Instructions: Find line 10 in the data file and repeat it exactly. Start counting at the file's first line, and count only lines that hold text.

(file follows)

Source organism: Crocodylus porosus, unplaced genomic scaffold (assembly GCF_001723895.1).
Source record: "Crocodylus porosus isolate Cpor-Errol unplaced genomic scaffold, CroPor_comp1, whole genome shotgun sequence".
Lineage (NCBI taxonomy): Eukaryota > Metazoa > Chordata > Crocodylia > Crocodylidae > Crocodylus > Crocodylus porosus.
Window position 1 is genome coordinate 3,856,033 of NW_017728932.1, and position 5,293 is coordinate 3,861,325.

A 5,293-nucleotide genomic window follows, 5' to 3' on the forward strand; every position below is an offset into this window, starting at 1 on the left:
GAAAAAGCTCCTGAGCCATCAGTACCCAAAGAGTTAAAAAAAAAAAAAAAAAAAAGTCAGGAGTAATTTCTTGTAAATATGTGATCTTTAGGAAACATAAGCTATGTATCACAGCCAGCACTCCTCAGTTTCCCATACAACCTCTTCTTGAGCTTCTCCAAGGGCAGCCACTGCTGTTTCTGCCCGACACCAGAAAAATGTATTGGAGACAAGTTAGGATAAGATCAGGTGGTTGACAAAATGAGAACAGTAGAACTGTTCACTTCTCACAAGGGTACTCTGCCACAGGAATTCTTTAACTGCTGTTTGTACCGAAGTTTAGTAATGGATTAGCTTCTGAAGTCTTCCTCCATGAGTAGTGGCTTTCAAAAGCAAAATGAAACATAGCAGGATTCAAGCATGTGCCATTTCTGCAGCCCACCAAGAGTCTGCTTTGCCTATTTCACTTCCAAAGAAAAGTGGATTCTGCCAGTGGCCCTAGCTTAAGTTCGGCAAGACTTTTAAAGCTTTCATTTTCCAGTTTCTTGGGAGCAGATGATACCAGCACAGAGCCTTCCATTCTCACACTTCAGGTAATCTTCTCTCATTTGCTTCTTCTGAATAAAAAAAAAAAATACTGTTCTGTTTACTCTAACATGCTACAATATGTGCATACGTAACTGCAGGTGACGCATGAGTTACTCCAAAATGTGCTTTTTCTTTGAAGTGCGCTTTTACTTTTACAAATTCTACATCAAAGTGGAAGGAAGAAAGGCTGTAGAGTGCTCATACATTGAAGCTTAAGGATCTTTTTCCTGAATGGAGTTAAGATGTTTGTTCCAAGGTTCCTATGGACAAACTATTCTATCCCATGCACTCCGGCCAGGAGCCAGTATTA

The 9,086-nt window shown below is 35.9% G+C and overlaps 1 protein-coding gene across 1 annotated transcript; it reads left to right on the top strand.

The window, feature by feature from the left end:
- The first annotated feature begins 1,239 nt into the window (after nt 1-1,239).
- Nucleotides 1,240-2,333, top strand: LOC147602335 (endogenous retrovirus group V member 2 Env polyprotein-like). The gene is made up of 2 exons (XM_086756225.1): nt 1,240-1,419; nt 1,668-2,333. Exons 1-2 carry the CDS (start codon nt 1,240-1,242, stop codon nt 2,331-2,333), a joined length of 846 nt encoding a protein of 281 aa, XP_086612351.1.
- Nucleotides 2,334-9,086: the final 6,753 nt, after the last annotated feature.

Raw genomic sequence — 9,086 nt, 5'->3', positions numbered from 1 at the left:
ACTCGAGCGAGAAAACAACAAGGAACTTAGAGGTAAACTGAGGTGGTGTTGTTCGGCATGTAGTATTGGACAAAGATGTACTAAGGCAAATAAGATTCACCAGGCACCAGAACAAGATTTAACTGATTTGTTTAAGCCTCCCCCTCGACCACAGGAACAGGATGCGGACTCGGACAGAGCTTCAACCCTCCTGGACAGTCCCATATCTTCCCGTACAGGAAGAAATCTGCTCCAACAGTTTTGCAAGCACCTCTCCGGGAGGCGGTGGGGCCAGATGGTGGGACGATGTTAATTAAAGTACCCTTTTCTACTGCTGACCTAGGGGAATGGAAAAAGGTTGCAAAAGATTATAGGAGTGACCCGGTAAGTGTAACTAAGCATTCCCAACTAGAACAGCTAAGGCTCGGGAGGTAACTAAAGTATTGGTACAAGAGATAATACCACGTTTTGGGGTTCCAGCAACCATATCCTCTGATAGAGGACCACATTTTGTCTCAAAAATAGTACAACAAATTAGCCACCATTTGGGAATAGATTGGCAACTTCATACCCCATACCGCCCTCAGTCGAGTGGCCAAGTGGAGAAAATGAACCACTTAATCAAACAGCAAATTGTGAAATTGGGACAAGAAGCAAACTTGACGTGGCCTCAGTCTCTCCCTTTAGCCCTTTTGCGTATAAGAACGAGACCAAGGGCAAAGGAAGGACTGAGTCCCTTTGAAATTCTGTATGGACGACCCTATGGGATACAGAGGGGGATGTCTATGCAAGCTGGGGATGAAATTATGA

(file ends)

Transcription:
- Nucleotides 1,240-2,333, top strand: LOC147602335 (endogenous retrovirus group V member 2 Env polyprotein-like). The gene is made up of 2 exons (XM_086756225.1): nt 1,240-1,419; nt 1,668-2,333. Exons 1-2 carry the CDS (start codon nt 1,240-1,242, stop codon nt 2,331-2,333), a joined length of 846 nt encoding a protein of 281 aa, XP_086612351.1.